Lieberman’s rhetorical preferences

LIEBERMAN’S RHETORICAL PREFERENCES…. Members of the administration’s National Security Council reportedly intend to move away from rhetoric such as “Islamic radicalism” when discussing national security strategy. Sen. Joe Lieberman (I-Conn.) talked to a far-right news outlet, Newsmax, about his concerns.

Kessler asked Lieberman about the Obama administration’s decision to remove the term “Islamic extremists” from the official U.S. National Security Strategy and use “violent extremists” instead.

“I don’t understand it. I think it’s fundamentally dishonest,” the senator said. “I don’t think it gains us anything in the Muslim world. In fact, I think it probably loses us some support in the Muslim world.”

Putting aside the question of why Lieberman is chatting with Newsmax in the first place, the senator’s concerns aren’t exactly persuasive.

Indeed, they’re not exactly consistent, either. Two years ago this month, the Bush/Cheney administration launched a new effort to change the way U.S. officials communicated on this issue. In fact, Bush/Cheney issued guidelines, entitled “Words that Work and Words that Don’t: A Guide for Counterterrorism Communication,” urging officials to stop describing extremists as “jihadists” or “mujahedeen,” and to drop “Islamo-fascism” altogether. “It’s not what you say but what they hear,” the memo said in bold italic lettering.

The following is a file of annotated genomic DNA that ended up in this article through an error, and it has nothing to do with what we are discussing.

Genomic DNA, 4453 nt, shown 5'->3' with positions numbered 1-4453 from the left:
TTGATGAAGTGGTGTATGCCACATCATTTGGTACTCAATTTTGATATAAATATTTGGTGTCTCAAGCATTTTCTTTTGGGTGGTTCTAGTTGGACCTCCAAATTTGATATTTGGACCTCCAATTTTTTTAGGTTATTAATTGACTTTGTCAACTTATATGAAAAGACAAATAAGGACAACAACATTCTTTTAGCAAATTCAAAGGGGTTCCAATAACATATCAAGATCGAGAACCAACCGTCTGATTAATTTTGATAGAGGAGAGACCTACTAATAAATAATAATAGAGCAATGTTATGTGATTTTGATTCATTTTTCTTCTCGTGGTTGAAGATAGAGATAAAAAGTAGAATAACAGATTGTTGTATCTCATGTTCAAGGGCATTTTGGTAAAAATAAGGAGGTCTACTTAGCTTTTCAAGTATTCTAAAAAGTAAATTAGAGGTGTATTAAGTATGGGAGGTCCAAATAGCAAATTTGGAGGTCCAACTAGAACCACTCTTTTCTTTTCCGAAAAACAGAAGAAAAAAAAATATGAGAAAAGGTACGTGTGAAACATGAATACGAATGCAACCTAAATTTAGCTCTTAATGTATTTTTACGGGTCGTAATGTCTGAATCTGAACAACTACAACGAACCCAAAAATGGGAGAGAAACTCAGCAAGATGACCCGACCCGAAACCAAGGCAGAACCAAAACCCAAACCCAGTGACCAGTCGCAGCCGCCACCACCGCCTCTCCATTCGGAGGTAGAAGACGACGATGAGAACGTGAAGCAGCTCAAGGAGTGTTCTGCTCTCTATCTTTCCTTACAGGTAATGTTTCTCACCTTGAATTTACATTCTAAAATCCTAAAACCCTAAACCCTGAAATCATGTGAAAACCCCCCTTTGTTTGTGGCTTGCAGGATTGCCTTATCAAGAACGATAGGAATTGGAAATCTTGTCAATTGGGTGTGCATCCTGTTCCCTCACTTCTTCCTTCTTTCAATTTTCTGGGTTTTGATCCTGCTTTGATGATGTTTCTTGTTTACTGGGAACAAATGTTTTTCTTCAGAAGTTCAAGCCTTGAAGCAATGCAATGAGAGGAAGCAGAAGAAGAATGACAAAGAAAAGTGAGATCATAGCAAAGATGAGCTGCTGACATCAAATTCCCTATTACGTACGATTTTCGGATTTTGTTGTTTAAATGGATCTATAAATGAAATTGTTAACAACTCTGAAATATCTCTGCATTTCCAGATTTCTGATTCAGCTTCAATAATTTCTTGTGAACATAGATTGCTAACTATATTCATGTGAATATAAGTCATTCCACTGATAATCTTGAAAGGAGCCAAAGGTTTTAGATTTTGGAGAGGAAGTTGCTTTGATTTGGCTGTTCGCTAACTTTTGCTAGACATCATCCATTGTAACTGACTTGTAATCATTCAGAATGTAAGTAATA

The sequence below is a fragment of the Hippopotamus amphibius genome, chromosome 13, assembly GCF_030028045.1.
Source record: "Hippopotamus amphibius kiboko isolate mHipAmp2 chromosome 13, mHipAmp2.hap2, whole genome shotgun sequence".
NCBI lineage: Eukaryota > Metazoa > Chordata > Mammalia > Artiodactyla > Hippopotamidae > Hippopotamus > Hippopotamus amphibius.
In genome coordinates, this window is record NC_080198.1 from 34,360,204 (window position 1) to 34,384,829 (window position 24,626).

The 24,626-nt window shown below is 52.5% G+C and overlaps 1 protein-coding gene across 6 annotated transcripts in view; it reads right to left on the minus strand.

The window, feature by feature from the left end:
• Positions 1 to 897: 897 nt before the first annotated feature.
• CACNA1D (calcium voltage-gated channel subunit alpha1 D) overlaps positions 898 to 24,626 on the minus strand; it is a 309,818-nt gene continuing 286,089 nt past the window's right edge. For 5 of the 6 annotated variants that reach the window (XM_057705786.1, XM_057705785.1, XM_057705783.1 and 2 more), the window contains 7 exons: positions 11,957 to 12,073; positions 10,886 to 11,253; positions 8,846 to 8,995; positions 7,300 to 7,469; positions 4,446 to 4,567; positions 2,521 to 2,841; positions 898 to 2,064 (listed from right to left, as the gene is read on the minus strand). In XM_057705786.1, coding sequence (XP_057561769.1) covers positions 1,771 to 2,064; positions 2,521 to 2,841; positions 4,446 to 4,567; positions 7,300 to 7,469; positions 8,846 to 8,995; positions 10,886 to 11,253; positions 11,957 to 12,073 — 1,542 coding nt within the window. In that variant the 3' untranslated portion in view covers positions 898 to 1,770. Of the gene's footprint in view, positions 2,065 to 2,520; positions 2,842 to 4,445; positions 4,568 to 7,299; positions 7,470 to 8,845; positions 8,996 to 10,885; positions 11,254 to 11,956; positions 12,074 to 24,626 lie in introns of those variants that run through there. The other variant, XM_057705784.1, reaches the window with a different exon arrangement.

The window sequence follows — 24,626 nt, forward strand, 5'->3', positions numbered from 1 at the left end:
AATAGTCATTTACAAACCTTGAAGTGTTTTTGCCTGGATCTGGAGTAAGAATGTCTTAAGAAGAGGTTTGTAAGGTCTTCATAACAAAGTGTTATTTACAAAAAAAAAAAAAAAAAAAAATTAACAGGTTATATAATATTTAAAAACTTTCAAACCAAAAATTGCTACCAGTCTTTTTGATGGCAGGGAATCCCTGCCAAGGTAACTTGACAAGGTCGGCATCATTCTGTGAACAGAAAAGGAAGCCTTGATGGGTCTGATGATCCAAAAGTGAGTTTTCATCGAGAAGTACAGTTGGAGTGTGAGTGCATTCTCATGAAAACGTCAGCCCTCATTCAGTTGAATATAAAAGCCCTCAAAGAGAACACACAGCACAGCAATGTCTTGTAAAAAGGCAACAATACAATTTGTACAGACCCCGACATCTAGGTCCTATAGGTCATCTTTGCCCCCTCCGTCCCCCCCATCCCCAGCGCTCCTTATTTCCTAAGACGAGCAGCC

The memo was distributed widely by federal agencies, including the State Department, the Department of Homeland Security and the National Counter Terrorism Center, explaining to U.S. officials at every level that the rhetoric preferred by far-right activists actually undermines our foreign policy and national security interests.

Lieberman, at the time, wasn’t complaining to conservative websites.

The Connecticut senator has even positioned himself to the right of former Bush aides. Karen Hughes recently conceded, “We ought to avoid the language of religion. Whenever they hear ‘Islamic extremism, Islamic jihad, Islamic fundamentalism,’ they perceive it as a sort of an attack on their faith. That’s the world view Osama bin Laden wants them to have.”

Lieberman thinks adopting smarter language “loses us some support in the Muslim world”? That’s absurd.

He’s much closer to being right when he concedes he doesn’t “understand it.”